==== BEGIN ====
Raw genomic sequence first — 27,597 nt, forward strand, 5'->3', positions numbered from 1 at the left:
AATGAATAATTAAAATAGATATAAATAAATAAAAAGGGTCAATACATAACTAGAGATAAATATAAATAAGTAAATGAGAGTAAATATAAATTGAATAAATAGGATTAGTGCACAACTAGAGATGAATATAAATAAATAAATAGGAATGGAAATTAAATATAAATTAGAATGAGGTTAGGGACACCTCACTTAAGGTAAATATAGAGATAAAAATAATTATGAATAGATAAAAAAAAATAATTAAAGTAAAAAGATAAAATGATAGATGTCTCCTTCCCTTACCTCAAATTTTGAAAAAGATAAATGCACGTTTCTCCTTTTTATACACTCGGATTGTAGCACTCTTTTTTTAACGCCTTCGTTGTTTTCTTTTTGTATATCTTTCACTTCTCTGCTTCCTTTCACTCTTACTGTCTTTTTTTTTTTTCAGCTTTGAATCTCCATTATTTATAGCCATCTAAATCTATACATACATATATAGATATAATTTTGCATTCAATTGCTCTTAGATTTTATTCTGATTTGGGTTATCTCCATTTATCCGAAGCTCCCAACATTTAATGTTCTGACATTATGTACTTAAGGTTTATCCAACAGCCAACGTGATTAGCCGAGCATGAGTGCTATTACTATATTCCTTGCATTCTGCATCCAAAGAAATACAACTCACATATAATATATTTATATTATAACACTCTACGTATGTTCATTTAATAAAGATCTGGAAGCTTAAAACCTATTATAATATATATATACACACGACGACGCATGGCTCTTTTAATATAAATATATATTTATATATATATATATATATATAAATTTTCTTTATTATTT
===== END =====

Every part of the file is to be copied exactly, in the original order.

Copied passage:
Raw genomic sequence first — 27,597 nt, forward strand, 5'->3', positions numbered from 1 at the left:
AATGAATAATTAAAATAGATATAAATAAATAAAAAGGGTCAATACATAACTAGAGATAAATATAAATAAGTAAATGAGAGTAAATATAAATTGAATAAATAGGATTAGTGCACAACTAGAGATGAATATAAATAAATAAATAGGAATGGAAATTAAATATAAATTAGAATGAGGTTAGGGACACCTCACTTAAGGTAAATATAGAGATAAAAATAATTATGAATAGATAAAAAAAAATAATTAAAGTAAAAAGATAAAATGATAGATGTCTCCTTCCCTTACCTCAAATTTTGAAAAAGATAAATGCACGTTTCTCCTTTTTATACACTCGGATTGTAGCACTCTTTTTTTAACGCCTTCGTTGTTTTCTTTTTGTATATCTTTCACTTCTCTGCTTCCTTTCACTCTTACTGTCTTTTTTTTTTTTCAGCTTTGAATCTCCATTATTTATAGCCATCTAAATCTATACATACATATATAGATATAATTTTGCATTCAATTGCTCTTAGATTTTATTCTGATTTGGGTTATCTCCATTTATCCGAAGCTCCCAACATTTAATGTTCTGACATTATGTACTTAAGGTTTATCCAACAGCCAACGTGATTAGCCGAGCATGAGTGCTATTACTATATTCCTTGCATTCTGCATCCAAAGAAATACAACTCACATATAATATATTTATATTATAACACTCTACGTATGTTCATTTAATAAAGATCTGGAAGCTTAAAACCTATTATAATATATATATACACACGACGACGCATGGCTCTTTTAATATAAATATATATTTATATATATATATATATATATAAATTTTCTTTATTATTT